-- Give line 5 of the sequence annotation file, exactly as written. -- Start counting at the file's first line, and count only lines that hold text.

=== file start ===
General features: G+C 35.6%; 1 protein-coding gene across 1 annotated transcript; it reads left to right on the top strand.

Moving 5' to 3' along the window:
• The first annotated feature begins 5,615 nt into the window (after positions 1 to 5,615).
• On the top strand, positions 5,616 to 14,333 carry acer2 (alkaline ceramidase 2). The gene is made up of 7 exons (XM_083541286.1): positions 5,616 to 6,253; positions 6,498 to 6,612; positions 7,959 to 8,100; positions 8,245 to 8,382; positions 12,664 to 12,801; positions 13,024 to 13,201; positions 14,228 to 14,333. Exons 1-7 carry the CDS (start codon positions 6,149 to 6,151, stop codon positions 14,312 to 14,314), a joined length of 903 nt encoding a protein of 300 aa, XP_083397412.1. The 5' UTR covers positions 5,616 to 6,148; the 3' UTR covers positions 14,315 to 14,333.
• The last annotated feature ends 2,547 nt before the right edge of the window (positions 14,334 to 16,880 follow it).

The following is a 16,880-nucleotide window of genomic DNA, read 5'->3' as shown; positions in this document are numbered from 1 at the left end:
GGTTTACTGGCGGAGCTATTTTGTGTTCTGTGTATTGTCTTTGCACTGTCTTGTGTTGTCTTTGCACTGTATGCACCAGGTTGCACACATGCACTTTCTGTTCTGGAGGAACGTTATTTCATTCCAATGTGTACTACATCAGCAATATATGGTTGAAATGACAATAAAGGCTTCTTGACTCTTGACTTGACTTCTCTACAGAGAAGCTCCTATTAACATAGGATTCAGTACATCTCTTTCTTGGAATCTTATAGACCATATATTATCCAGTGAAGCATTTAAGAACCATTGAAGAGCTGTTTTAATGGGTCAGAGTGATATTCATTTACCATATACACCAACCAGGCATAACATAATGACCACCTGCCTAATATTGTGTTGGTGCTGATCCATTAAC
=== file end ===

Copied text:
• The last annotated feature ends 2,547 nt before the right edge of the window (positions 14,334 to 16,880 follow it).